The bike came from a bike store on Roselle Road and the day Daniel picked up the bike he rode it home.  Thinking the store might be Bike Connection just north of the intersection with Golf Road–and knowing it had been there awhile–I stopped by and talked to owner, Rick Johnson.  He said the store opened in the early 1970s so that notion fell through.  It might be possible that one of this blog’s readers remembers the bike store it might have been?

The backdrop of the photo then leads us to a car that looks to be from the 1950s.   I’m not too sure about the make and model. Maybe one of our readers can help us with that too?

And, then there’s the new houses that surround both the car and the bicycle.  According to Daniel, the photo was taken outside of, what was then, 290 Bode Road.  The Sedory’s were the first owners when this house was built in 1960.  This area of Hoffman Estates is part of the Parcel C development that was constructed by F & S Construction.   Curb and gutter have been installed along the streets and the grass is growing quite nicely but the tree is not yet mature.  It is still a very new street.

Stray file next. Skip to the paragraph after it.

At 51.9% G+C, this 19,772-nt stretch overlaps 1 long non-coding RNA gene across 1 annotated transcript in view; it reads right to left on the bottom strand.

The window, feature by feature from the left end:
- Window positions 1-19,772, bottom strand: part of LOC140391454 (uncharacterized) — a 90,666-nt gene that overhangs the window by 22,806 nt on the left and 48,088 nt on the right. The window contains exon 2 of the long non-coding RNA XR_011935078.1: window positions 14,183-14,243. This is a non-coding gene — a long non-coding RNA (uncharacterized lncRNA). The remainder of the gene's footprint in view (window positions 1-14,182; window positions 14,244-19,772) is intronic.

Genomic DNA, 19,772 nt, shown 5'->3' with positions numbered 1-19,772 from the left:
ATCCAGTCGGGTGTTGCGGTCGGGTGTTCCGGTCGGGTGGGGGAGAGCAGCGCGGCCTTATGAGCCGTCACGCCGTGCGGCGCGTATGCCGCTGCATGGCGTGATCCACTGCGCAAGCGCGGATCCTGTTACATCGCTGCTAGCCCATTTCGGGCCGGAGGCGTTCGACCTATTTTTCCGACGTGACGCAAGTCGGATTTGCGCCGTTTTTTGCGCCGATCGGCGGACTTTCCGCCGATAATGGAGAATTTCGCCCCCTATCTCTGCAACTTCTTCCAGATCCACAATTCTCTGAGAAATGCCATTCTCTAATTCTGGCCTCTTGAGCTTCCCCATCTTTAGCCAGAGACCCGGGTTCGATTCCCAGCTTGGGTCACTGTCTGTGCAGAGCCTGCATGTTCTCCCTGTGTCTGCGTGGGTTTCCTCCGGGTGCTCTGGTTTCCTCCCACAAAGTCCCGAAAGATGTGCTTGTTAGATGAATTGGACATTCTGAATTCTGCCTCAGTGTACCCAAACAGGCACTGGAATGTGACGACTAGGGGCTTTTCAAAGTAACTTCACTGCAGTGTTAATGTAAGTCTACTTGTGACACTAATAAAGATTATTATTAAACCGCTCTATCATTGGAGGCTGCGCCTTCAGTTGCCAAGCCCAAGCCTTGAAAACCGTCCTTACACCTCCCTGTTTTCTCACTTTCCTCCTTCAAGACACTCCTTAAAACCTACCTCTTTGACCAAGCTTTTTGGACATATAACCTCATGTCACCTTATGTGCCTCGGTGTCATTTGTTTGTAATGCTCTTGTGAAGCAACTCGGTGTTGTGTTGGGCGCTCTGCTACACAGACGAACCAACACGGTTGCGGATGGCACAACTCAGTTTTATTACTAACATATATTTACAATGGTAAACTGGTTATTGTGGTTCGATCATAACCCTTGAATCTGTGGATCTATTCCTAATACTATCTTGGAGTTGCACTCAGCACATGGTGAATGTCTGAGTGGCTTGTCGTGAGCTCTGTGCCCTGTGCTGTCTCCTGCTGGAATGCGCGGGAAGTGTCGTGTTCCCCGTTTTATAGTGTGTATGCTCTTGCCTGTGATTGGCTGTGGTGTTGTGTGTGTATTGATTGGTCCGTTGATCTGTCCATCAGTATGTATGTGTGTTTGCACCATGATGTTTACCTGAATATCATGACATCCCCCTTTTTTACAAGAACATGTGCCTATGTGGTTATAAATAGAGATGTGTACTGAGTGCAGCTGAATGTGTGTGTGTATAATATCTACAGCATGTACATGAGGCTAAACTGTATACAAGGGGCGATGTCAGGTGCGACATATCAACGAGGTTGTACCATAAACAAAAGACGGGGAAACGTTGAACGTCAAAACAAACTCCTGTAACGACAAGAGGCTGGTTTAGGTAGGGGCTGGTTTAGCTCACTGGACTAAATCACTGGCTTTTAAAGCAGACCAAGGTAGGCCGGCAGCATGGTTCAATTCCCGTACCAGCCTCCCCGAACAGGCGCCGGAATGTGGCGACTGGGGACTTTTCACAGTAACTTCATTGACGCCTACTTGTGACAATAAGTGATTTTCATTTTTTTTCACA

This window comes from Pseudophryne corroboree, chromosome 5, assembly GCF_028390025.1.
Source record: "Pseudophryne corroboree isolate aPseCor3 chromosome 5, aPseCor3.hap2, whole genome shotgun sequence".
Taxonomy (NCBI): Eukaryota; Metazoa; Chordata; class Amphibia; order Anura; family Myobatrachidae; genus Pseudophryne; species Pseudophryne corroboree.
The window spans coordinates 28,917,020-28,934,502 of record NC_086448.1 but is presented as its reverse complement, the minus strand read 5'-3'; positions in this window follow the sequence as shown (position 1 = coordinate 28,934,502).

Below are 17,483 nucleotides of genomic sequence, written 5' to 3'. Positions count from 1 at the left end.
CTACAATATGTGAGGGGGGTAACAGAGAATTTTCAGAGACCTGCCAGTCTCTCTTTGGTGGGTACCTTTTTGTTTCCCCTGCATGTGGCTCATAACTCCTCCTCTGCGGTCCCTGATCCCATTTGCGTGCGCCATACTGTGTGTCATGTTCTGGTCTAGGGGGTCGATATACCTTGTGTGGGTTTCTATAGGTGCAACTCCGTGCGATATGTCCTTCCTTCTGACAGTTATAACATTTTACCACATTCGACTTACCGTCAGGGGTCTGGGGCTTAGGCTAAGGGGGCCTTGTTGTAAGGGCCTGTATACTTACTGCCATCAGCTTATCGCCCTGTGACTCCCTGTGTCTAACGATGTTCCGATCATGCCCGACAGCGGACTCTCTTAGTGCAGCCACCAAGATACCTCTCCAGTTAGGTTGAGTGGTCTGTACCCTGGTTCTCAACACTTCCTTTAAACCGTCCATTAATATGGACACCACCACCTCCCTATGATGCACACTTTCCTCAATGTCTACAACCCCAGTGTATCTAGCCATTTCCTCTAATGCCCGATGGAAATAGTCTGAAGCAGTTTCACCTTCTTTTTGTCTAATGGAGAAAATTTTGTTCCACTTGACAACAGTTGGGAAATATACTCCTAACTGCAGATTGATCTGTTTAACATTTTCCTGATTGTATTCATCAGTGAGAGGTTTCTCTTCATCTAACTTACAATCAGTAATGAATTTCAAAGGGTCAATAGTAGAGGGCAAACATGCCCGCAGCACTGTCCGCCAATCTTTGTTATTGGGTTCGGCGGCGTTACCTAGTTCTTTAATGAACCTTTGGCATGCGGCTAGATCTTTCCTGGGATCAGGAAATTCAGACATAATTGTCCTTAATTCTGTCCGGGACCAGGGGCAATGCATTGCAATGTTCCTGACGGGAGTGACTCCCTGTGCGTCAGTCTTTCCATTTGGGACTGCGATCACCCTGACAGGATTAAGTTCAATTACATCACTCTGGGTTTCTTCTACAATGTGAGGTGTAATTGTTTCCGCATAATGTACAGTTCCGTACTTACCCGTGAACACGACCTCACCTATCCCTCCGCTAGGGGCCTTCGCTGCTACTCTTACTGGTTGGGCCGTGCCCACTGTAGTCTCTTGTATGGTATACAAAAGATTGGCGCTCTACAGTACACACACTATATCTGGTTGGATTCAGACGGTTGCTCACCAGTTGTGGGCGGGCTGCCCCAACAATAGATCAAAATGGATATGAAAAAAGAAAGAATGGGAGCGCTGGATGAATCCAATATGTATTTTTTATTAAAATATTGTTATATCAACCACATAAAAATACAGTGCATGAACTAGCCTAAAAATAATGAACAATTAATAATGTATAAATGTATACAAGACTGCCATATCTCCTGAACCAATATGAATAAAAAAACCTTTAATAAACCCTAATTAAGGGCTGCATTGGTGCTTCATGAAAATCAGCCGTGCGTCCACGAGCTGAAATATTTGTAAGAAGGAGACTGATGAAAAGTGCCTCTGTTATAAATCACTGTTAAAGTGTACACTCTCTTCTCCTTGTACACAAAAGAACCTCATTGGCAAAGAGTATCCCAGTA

All in all it is a neat juxtaposition between new and old–and a great photo of early Hoffman Estates.  Thank you to Daniel for passing it on with so many details included.

Jane Rozek
Local History Librarian
Schaumburg Township District Library

My thanks to Rick Johnson at Bike Connection for providing me with details on the bike as well as the logo.  His helpfulness helped advance the story you read here.

 

THE CONTINENTAL DIVIDE OF SCHAUMBURG TOWNSHIP

November 2, 2014

If you enjoyed your geography or science classes, you probably know that the Continental Divide of the United States runs down the backbone of the Rocky Mountains.   The streams and rivers on the east side of the Rockies flow into the Atlantic Ocean and those on the west side flow into the Pacific Ocean.

Continental divides are naturally-occurring high spots that delineate how an area is drained of water.  Interestingly enough, Schaumburg Township has its own small continental divide that runs north to south down the middle of most of the township.  The divide and high point runs between Salem and Roselle Roads and is most noticeable driving east on Wise Road near Roselle Road.  You know you’ve reached a high point because it is possible to see the skyscrapers of Chicago from the road.Wise Road 2

Below is a topographical map of part of Schaumburg Township.  This map is part of the greater Palatine quadrangle and was redrawn in 1972.

Topographical map

If you zoom in, you can see that on the east side of the divide the small streams that run through that part of the township drain into Salt Creek and eventually into the Des Plaines River.  These would include the streams that run through Friendship Village, Town Square and along the southern border of the Schaumburg Golf Club.  Yeargin Creek, which runs through the Schaumburg Municipal Center property, also drains into Salt Creek as do the creeks that run through the Spring Valley property.